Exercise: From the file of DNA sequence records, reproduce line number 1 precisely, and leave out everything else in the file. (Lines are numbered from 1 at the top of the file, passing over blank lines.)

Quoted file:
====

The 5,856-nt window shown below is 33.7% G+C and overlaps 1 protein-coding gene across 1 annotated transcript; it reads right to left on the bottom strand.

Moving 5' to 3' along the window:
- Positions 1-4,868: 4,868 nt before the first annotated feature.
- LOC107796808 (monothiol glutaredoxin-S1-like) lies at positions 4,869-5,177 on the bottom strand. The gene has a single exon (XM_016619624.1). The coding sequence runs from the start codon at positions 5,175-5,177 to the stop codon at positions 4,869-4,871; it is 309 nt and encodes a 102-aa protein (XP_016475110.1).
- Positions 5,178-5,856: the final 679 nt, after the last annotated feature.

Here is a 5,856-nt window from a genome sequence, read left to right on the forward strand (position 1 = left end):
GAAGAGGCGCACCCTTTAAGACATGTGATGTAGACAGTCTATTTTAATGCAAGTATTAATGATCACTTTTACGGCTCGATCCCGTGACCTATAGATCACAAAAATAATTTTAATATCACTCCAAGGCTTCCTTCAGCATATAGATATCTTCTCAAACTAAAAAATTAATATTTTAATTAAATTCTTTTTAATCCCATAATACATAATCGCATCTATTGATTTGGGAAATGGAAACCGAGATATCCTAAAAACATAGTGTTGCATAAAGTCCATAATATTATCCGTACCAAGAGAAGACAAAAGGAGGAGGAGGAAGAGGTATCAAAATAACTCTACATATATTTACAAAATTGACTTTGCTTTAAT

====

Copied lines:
The 5,856-nt window shown below is 33.7% G+C and overlaps 1 protein-coding gene across 1 annotated transcript; it reads right to left on the bottom strand.